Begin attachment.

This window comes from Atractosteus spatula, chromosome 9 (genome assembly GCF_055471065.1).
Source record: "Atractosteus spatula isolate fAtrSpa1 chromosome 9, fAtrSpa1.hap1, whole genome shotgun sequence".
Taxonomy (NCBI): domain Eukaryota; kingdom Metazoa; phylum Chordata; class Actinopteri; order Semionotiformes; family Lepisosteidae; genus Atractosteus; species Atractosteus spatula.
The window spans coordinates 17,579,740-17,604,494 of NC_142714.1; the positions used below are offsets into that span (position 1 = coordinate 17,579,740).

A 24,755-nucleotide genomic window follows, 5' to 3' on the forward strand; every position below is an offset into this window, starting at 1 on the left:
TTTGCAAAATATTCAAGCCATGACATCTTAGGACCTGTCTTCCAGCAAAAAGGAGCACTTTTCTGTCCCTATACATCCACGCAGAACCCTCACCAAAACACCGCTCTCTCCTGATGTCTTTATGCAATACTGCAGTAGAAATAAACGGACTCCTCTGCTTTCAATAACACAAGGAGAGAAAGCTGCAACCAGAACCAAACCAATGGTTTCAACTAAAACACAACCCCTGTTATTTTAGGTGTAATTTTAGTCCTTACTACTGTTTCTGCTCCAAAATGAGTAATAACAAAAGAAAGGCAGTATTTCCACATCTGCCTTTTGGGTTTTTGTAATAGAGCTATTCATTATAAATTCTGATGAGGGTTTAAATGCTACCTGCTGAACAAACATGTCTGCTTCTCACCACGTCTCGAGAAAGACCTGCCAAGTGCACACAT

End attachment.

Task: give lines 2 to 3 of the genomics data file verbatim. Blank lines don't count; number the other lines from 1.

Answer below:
Source record: "Atractosteus spatula isolate fAtrSpa1 chromosome 9, fAtrSpa1.hap1, whole genome shotgun sequence".
Taxonomy (NCBI): domain Eukaryota; kingdom Metazoa; phylum Chordata; class Actinopteri; order Semionotiformes; family Lepisosteidae; genus Atractosteus; species Atractosteus spatula.